The large painting The Assumption of the Virgin, also in this church, was the first significant commission for Titian during his career in Venice. Titian broke with the traditions of Venetian painting. 

Titian was soon perceived as the most prominent of all the Renaissance painters in Venice. He became the painter of fashion among the wealthy people.

In 1533, Titian was commissioned to paint a portrait of Emperor Charles V (1500–1558). He was Emperor in Germany and also King of the United Spanish kingdoms. The Emperor was very pleased with the painting and he made Titian a Count Palatine and knight of the Golden Spur. His children were also made nobles of the Empire. For a painter this was an exceptional honour.Titian came to know Charles V personally, and had painted other portraits of him by this time. A highly intelligent man, Titian was quick witted, humorous and easy company. He had developed such a strong friendship with Charles by the time of this portrait that the emperor’s courtiers were uneasy at the extent that a lowly painter was allowed into his confidence.[6] While in Augsburg, Titian was given an apartment close to Charles’ own, and allowed easy access and frequent meetings with the emperor.

In 1543, Titian was commissioned to paint a portrait of Pope Paul III (1468–1549). During the 1550s, Titian also made a portrait of King Philip II of Spain (1527–1598), a son of Karl V.

Titian was a versatile painter. He made landscape backgrounds, mythologi- cal subjects, portraits, and religious subjects. Titian’s artistic manner changed drastically during the course of his long life.

Who Commisioned it?

Commissioned by Jacopo Pesaro family to hang in their family chapel they purchased inside the church.

He is buried on the wall to the left of the painting.

His cousin is buried at the entrance to the sacristy.

His aunt and uncle are buried inside the sacristy where Bellini painting hangs.

One of his nephews  (???? check relationship) was the Doge Giovanni Pesaro Doge: 1589-1658. He has a huge monument to the left of this painting.

Interesting Facts

can see paintings where they hung in their original locations where artist painted them for

Famous people associated with church





What is this About?


In 1518 the Pesaro family bought this chapel in the church. Pesaro family was one of the leading Venetian families.

Jacopo was Bishop of Paphos, in Cyprus, and had been named commander of the papal fleet by the Borgia pope, Alexander VI. 

Titian was commissioned in 1519 by Jacopo.

The painting commemorates Jacopo Pesaro’s win of Battle of St Maura in Ottoman-Venetian wars of 1499-1503. The wars were fought to gain control over a number of islands in the Adriatic, Ionian and Aegean seas. With the Venetians suffering many losses in 1500 Doge Agostino Barbarigo asked the Pope and the Catholic Monarchs for help. On 24 December a Spanish–Venetian army commanded by Gonzalo de Córdoba took Cephalonia (one of the Ionian islands). Benedetto Pesaro (Older relative-maybe uncle of Jacopo) was commander in chief of the Venetian navy sent to help the Spanish. After the vicotory, Cordoba went to Sicily and Benedetto continued on without him.  He later met up with his nephew Jacopo who was commander of the papal fleet and overtook the island of St Maura from the Ottomans in 1502. These were 2 of the rare Venetian victories. The Venetians suffered many losses and were forced to sign a peace treaty in 1503.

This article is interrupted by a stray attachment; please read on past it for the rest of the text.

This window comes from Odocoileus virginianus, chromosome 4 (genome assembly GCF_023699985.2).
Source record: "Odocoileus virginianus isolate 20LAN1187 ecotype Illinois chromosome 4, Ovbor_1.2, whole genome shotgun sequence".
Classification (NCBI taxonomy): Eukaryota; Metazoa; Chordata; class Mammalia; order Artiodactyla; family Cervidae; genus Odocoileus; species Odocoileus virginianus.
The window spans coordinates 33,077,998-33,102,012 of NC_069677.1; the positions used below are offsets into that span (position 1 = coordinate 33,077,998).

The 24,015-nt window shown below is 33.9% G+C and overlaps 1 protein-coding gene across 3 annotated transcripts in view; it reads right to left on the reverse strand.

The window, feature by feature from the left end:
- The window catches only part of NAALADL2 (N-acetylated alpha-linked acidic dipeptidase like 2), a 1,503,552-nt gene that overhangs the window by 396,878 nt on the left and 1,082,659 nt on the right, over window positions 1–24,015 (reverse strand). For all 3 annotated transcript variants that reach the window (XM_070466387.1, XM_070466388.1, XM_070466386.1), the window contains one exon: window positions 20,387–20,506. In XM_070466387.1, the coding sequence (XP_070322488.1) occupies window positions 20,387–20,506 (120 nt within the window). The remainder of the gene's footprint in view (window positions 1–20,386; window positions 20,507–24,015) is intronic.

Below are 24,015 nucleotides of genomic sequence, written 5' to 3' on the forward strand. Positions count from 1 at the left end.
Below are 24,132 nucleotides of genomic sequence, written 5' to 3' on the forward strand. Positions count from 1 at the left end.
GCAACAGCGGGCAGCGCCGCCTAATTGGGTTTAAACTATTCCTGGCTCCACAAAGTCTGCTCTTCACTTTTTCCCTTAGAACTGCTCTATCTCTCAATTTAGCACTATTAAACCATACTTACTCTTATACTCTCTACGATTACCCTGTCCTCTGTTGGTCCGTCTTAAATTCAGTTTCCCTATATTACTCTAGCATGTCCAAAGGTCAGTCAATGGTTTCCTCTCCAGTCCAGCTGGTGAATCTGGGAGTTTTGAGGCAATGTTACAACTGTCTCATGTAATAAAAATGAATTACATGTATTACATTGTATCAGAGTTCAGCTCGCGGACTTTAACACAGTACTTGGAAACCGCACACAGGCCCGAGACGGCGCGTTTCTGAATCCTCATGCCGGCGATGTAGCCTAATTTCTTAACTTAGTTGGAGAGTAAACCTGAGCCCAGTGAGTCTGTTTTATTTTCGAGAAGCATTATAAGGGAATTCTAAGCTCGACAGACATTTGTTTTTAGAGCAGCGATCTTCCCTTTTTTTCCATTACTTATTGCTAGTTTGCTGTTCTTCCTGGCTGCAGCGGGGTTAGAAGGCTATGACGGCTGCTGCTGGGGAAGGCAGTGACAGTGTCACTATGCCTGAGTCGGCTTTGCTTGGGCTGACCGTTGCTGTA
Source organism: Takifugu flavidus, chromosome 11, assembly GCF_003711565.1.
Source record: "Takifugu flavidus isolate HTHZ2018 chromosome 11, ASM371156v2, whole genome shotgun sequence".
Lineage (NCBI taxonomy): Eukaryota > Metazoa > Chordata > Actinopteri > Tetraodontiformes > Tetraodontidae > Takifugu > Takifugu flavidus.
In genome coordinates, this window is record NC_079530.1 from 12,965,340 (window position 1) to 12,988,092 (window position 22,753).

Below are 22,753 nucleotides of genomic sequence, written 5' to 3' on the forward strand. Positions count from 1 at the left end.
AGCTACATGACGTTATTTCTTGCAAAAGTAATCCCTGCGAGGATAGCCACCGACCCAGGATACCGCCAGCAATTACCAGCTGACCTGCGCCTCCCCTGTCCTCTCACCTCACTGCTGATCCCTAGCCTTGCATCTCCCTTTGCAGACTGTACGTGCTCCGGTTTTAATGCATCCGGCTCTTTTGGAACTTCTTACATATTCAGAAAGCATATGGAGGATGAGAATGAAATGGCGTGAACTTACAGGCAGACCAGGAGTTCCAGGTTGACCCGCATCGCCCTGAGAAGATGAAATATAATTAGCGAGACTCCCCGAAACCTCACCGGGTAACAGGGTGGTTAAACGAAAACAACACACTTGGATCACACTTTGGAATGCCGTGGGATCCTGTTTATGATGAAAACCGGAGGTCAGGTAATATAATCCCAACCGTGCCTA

Although Pesaro won St Maura int he battle, in 1503 control was given control to the Ottomans.



The Artist


The Bellini family of painters was one of the most influential names in the Italian Renaissance. Jacopo Bellini (1396 – 1470), Giovanni’s father, was a leading painter at the start of the Renaissance. Jacopo’s two sons, Giovanni and Gentile (1429 – 1507), carried on this immense influence, with Giovanni carrying great importance in the Venetian style of painting. Jacopo Bellini was also the teacher of another highly influential Renaissance artist, Andrea Mantegna, (1431 – 1506), who was married into the Bellini family as a brother-in-law of Giovanni.

Where his father solidified the style seen in the Early Renaissance, Giovanni evolved it in his use of atmospheric colors, which came to define the Venetian School. This was an important influence on two of his pupils, the masters, Giorgione (1477 – 1510) and Titian (1485 – 1576)

As Mantegna studied in Jacopo Bellini’s studio, Giovanni absorbed some of his unique style. One of his most cherished works under the influence of Mantegna was the Agony in the Garden, from 1459.

Giovanni Bellini first began painting in Oil when the Sicilian painter Antonello da Messina (1430 – 1479), came to see the work of Bellini. It is said that Messina had a crucial role in introducing Oil painting to the Venetians. With this Bellini’s religious works took on a new life, closer to the vivid, but flowing, colors that became so distinct of the Venetians. Often collaborating with his brother Gentile, Giovanni executed some of his best work in place of Gentile for a commission at the Palazzo Ducale di Venezia, or Doge’s Palace in Venice. Sadly, a great deal of work here was lost to fire in 1577.